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The Dead Witness: A Connoisseur's Collection of Victorian Detective Stories

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The Dead Witness: A Connoisseur's Collection of Victorian Detective Stories Cover

 

Synopses & Reviews

Publisher Comments:

Gathering the finest adventures among private and police detectives from the nineteenth and early twentieth centuries-including a wide range of overlooked gems-Michael Sims showcases the writers who ever since have inspired the field of detective fiction.

From luminaries Mark Twain, Charles Dickens, Bret Harte, Wilkie Collins, and Arthur Conan Doyle to the forgotten author who helped inspire Edgar Allan Poe's "The Murders in the Rue Morgue" to a surprising range of talented female authors and detectives, The Dead Witness offers mystery surprises from every direction. The 1866 title story, by Australian writer Mary Fortune, is the first known detective story by a woman, a suspenseful clue-strewn manhunt in the Outback. Pioneer writers Anna Katharine Green and C. L. Pirkis take you from high society New York to bustling London, introducing colorful detectives such as Violet Strange and Loveday Brooke.

In another forgotten classic, November Joe, the Canadian half-Native backwoods detective who stars in Hesketh Prichard's "The Crime at Big Tree Portage," demonstrates that Sherlockian attention to detail works as well in the woods as in the city. Holmes himself is here, too, of course-not in another reprint of an already well-known story, but in the first two chapters of A Study in Scarlet, the first Holmes case, in which the great man meets and dazzles Watson.

Introduced by Michael Sims's insightful overview of detective fiction, The Dead Witness unfolds the irresistible antecedents of what would mature into the most popular genre of the twentieth century.

Review:

"Sims (Dracula's Guest) has pulled together an exceptionally intelligent and varied anthology of Victorian crime fiction, starting with a detective story that predated Poe's 'The Murders in the Rue Morgue' by four years, William E. Burton's 'The Secret Cell,' reprinted for the first time since its original publication in 1837. The usual suspects — Poe, Dickens, Collins, Doyle, and Chesterton — are all on hand, but the chronological placement of their contributions, each with an insightful introduction, helps delineate what each author got from his or her predecessors. D'Artagnan's impressive deductive reconstruction of a gunfight 30 years before A Study in Scarlet amply justifies the surprising inclusion of a section from a Dumas père musketeer romance. Among the lost treasures is the title story, 'the first known detective story written by a woman,' Mary Fortune, an Australian immigrant who wrote a story a month for 40 years under the pseudonym Waif Wander. Serious readers of detective fiction will cherish this volume." Publishers Weekly (Starred Review) Copyright PWxyz, LLC. All rights reserved.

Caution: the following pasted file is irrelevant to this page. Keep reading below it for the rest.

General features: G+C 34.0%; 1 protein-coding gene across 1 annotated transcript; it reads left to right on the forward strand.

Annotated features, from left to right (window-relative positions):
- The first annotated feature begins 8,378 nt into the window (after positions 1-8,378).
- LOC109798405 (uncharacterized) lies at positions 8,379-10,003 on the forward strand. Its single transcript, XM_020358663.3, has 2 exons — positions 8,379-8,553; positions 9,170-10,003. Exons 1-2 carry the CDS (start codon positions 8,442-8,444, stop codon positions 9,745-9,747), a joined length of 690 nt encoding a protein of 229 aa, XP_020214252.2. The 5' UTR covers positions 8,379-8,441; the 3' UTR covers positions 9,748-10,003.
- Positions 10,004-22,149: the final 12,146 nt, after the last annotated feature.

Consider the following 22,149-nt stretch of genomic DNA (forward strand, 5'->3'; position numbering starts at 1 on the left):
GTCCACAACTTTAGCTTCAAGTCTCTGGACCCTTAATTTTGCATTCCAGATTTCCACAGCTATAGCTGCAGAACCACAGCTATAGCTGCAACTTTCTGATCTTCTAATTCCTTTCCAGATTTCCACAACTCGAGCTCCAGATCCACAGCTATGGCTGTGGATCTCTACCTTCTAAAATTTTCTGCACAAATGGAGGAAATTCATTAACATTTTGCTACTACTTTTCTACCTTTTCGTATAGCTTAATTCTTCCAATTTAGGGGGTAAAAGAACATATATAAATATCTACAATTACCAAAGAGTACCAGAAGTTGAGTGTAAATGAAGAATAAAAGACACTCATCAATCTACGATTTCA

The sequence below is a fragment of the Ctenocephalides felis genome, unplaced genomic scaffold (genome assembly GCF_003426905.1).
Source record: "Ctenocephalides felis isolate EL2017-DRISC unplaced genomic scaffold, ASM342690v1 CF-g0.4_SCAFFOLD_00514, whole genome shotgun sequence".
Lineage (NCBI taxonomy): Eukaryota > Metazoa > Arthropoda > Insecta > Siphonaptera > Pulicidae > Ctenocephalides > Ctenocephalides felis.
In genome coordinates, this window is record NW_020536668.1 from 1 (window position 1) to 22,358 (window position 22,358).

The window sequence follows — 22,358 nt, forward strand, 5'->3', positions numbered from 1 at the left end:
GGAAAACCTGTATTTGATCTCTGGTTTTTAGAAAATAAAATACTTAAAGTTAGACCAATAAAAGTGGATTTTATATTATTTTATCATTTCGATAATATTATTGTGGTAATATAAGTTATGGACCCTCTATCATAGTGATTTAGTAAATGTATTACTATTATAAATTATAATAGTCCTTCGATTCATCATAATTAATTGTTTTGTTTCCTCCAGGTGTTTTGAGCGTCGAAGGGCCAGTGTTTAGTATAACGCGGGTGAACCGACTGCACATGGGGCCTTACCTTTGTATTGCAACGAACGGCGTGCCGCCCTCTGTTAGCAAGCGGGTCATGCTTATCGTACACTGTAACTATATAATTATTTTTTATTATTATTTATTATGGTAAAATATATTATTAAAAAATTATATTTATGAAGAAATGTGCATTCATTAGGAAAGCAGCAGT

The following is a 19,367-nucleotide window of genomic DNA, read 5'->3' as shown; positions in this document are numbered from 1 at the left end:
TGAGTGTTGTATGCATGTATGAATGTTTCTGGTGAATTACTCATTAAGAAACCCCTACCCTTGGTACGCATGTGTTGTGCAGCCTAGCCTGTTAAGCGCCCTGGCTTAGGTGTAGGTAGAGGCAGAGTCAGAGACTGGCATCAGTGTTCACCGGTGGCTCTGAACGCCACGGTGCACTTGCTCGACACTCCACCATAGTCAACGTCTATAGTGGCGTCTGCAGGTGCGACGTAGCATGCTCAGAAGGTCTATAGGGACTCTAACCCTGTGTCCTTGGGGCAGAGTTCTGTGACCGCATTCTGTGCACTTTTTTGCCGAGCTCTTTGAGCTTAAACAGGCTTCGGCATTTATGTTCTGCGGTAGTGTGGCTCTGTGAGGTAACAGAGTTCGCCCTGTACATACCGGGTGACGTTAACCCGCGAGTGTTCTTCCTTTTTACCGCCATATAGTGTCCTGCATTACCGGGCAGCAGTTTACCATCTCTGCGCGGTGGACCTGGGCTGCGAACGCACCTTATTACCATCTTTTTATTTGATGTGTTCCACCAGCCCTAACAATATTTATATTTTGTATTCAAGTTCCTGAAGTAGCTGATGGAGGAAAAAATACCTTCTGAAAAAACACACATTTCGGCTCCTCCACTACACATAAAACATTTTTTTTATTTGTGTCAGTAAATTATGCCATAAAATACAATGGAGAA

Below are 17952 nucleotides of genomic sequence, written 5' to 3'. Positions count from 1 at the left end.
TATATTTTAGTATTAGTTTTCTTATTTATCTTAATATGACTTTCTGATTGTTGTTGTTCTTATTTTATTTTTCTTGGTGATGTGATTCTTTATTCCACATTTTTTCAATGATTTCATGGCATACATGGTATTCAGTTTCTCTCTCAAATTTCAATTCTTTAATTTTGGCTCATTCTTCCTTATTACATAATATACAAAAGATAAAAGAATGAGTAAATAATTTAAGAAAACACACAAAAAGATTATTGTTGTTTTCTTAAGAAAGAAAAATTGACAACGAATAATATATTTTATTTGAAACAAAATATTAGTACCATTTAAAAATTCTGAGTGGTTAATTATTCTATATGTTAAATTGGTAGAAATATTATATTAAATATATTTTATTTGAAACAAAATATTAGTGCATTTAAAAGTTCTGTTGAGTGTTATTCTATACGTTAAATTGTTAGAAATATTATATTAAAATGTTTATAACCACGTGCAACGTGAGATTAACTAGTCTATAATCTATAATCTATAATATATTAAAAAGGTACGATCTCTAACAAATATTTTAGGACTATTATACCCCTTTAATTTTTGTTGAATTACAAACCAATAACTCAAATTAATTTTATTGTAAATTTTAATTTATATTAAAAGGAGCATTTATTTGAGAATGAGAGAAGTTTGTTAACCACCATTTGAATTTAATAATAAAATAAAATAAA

Synopsis:

Gathering the finest adventures among private and police detectives from the nineteenth and early twentieth centuries-including a wide range of overlooked gems-Michael Sims showcases the writers who ever since have inspired the field of detective fiction.

From luminaries Mark Twain, Charles Dickens, Bret Harte, Wilkie Collins, and Arthur Conan Doyle to the forgotten author who helped inspire Edgar Allan Poe's "The Murders in the Rue Morgue" to a surprising range of talented female authors and detectives, The Dead Witness offers mystery surprises from every direction. The 1866 title story, by Australian writer Mary Fortune, is the first known detective story by a woman, a suspenseful clue-strewn manhunt in the Outback. Pioneer writers Anna Katharine Green and C. L. Pirkis take you from high society New York to bustling London, introducing colorful detectives such as Violet Strange and Loveday Brooke.

In another forgotten classic, November Joe, the Canadian half-Native backwoods detective who stars in Hesketh Prichard's "The Crime at Big Tree Portage," demonstrates that Sherlockian attention to detail works as well in the woods as in the city. Holmes himself is here, too, of course-not in another reprint of an already well-known story, but in the first two chapters of A Study in Scarlet, the first Holmes case, in which the great man meets and dazzles Watson.